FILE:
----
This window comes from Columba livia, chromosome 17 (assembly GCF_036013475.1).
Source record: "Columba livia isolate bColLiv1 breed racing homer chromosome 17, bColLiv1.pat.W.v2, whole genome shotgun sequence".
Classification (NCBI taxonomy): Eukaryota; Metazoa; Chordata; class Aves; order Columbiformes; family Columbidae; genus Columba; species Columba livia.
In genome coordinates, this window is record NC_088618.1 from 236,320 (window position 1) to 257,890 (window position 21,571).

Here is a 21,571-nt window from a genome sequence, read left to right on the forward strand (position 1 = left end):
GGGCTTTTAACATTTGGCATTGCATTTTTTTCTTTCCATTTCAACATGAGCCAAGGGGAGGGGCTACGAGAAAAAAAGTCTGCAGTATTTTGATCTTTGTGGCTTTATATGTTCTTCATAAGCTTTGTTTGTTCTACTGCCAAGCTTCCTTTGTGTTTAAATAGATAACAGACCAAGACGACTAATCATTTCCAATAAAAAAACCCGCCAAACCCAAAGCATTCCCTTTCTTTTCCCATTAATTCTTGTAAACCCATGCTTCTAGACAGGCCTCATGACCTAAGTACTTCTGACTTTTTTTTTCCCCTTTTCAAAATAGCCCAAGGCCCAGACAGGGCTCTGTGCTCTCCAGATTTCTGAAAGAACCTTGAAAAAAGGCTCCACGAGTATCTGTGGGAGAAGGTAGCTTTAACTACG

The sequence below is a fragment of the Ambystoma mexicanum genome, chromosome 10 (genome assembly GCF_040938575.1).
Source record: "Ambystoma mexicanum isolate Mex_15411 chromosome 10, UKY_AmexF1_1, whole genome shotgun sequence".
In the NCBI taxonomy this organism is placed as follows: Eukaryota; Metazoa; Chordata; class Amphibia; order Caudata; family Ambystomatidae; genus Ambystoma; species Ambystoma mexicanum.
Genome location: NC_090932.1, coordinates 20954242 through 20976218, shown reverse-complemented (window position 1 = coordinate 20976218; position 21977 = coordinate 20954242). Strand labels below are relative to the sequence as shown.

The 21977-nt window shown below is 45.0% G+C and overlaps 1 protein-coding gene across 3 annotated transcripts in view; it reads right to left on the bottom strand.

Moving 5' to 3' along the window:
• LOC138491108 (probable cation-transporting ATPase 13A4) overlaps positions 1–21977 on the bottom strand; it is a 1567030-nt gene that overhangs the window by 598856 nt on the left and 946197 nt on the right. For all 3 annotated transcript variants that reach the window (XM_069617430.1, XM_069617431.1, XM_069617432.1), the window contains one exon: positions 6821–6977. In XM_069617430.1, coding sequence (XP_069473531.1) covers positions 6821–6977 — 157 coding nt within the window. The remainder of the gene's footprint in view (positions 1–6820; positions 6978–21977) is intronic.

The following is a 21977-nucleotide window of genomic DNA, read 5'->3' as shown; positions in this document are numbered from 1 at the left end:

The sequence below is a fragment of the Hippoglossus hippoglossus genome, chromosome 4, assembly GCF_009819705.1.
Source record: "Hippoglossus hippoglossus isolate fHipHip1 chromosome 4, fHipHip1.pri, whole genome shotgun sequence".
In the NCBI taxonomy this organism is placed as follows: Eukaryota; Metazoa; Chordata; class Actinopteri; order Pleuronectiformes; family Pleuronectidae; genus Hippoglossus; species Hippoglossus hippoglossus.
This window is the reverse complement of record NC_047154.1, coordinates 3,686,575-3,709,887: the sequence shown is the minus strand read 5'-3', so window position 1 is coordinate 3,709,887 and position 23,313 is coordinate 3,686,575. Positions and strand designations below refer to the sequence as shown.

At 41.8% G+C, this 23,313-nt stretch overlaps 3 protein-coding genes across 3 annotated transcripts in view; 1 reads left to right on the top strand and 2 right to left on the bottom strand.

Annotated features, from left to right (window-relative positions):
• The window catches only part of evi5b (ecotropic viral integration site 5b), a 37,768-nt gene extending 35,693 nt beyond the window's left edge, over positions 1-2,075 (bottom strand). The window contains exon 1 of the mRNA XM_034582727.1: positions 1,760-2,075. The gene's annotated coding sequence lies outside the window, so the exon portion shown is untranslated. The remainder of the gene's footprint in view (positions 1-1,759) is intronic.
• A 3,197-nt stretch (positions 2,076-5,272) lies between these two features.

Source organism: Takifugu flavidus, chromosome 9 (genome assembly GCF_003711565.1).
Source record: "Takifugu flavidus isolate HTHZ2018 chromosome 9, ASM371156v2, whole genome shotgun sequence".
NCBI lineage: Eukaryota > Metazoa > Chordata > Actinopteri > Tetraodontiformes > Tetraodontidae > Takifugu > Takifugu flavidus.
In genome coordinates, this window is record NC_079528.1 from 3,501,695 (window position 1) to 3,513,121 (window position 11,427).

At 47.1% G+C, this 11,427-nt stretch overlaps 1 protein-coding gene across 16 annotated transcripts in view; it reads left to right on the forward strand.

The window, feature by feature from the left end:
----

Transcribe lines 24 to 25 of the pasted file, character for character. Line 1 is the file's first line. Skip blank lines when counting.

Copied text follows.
Source record: "Takifugu flavidus isolate HTHZ2018 chromosome 9, ASM371156v2, whole genome shotgun sequence".
NCBI lineage: Eukaryota > Metazoa > Chordata > Actinopteri > Tetraodontiformes > Tetraodontidae > Takifugu > Takifugu flavidus.